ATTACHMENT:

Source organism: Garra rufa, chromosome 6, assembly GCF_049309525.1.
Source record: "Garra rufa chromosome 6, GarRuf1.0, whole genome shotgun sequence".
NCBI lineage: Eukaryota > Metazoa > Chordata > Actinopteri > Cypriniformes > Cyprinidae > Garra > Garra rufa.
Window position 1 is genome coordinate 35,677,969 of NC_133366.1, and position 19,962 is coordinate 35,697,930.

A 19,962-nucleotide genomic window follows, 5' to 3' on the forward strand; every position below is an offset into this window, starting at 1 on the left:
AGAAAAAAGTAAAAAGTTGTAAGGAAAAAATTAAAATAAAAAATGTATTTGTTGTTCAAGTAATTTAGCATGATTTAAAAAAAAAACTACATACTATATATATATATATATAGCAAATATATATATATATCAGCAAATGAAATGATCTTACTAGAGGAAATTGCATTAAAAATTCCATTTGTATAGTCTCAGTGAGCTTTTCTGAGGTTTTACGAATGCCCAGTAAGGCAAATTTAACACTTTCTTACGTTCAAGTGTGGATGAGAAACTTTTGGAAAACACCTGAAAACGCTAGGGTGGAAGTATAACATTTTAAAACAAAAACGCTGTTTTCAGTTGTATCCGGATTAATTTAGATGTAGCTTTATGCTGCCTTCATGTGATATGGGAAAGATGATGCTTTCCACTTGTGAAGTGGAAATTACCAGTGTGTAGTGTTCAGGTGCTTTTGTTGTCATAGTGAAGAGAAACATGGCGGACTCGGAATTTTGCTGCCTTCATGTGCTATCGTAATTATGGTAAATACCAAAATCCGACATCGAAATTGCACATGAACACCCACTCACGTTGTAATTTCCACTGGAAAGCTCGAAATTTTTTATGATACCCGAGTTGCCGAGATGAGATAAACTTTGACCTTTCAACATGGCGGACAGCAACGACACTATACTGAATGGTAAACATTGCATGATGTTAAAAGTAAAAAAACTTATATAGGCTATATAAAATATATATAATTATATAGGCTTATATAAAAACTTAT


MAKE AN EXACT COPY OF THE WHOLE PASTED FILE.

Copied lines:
Source organism: Garra rufa, chromosome 6, assembly GCF_049309525.1.
Source record: "Garra rufa chromosome 6, GarRuf1.0, whole genome shotgun sequence".
NCBI lineage: Eukaryota > Metazoa > Chordata > Actinopteri > Cypriniformes > Cyprinidae > Garra > Garra rufa.
Window position 1 is genome coordinate 35,677,969 of NC_133366.1, and position 19,962 is coordinate 35,697,930.

A 19,962-nucleotide genomic window follows, 5' to 3' on the forward strand; every position below is an offset into this window, starting at 1 on the left:
AGAAAAAAGTAAAAAGTTGTAAGGAAAAAATTAAAATAAAAAATGTATTTGTTGTTCAAGTAATTTAGCATGATTTAAAAAAAAAACTACATACTATATATATATATATATAGCAAATATATATATATATCAGCAAATGAAATGATCTTACTAGAGGAAATTGCATTAAAAATTCCATTTGTATAGTCTCAGTGAGCTTTTCTGAGGTTTTACGAATGCCCAGTAAGGCAAATTTAACACTTTCTTACGTTCAAGTGTGGATGAGAAACTTTTGGAAAACACCTGAAAACGCTAGGGTGGAAGTATAACATTTTAAAACAAAAACGCTGTTTTCAGTTGTATCCGGATTAATTTAGATGTAGCTTTATGCTGCCTTCATGTGATATGGGAAAGATGATGCTTTCCACTTGTGAAGTGGAAATTACCAGTGTGTAGTGTTCAGGTGCTTTTGTTGTCATAGTGAAGAGAAACATGGCGGACTCGGAATTTTGCTGCCTTCATGTGCTATCGTAATTATGGTAAATACCAAAATCCGACATCGAAATTGCACATGAACACCCACTCACGTTGTAATTTCCACTGGAAAGCTCGAAATTTTTTATGATACCCGAGTTGCCGAGATGAGATAAACTTTGACCTTTCAACATGGCGGACAGCAACGACACTATACTGAATGGTAAACATTGCATGATGTTAAAAGTAAAAAAACTTATATAGGCTATATAAAATATATATAATTATATAGGCTTATATAAAAACTTAT